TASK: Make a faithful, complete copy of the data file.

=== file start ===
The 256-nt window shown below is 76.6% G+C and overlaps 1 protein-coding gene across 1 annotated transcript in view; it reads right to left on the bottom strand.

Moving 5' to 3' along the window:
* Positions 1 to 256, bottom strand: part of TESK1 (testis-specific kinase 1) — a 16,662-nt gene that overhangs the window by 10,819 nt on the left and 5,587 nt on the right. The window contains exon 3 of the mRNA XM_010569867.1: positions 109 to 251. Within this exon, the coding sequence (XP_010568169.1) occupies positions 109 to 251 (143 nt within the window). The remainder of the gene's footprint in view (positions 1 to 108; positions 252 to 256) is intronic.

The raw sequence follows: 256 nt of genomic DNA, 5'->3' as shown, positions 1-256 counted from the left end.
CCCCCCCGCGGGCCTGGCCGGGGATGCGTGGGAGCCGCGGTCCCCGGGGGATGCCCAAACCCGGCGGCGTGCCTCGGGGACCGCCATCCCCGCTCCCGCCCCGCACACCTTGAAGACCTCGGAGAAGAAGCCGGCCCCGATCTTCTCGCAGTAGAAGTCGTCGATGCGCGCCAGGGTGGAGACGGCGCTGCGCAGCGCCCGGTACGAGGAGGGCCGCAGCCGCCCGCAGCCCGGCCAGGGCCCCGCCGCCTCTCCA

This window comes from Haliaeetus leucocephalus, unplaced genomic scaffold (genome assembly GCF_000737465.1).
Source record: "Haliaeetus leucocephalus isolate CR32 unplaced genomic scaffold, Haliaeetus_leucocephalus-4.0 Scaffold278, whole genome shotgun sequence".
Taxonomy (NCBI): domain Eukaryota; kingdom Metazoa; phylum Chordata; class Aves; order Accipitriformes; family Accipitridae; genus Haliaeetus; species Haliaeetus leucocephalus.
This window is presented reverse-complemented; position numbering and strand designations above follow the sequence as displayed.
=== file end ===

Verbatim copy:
The 256-nt window shown below is 76.6% G+C and overlaps 1 protein-coding gene across 1 annotated transcript in view; it reads right to left on the bottom strand.

Moving 5' to 3' along the window:
* Positions 1 to 256, bottom strand: part of TESK1 (testis-specific kinase 1) — a 16,662-nt gene that overhangs the window by 10,819 nt on the left and 5,587 nt on the right. The window contains exon 3 of the mRNA XM_010569867.1: positions 109 to 251. Within this exon, the coding sequence (XP_010568169.1) occupies positions 109 to 251 (143 nt within the window). The remainder of the gene's footprint in view (positions 1 to 108; positions 252 to 256) is intronic.

The raw sequence follows: 256 nt of genomic DNA, 5'->3' as shown, positions 1-256 counted from the left end.
CCCCCCCGCGGGCCTGGCCGGGGATGCGTGGGAGCCGCGGTCCCCGGGGGATGCCCAAACCCGGCGGCGTGCCTCGGGGACCGCCATCCCCGCTCCCGCCCCGCACACCTTGAAGACCTCGGAGAAGAAGCCGGCCCCGATCTTCTCGCAGTAGAAGTCGTCGATGCGCGCCAGGGTGGAGACGGCGCTGCGCAGCGCCCGGTACGAGGAGGGCCGCAGCCGCCCGCAGCCCGGCCAGGGCCCCGCCGCCTCTCCA

This window comes from Haliaeetus leucocephalus, unplaced genomic scaffold (genome assembly GCF_000737465.1).
Source record: "Haliaeetus leucocephalus isolate CR32 unplaced genomic scaffold, Haliaeetus_leucocephalus-4.0 Scaffold278, whole genome shotgun sequence".
Taxonomy (NCBI): domain Eukaryota; kingdom Metazoa; phylum Chordata; class Aves; order Accipitriformes; family Accipitridae; genus Haliaeetus; species Haliaeetus leucocephalus.
This window is presented reverse-complemented; position numbering and strand designations above follow the sequence as displayed.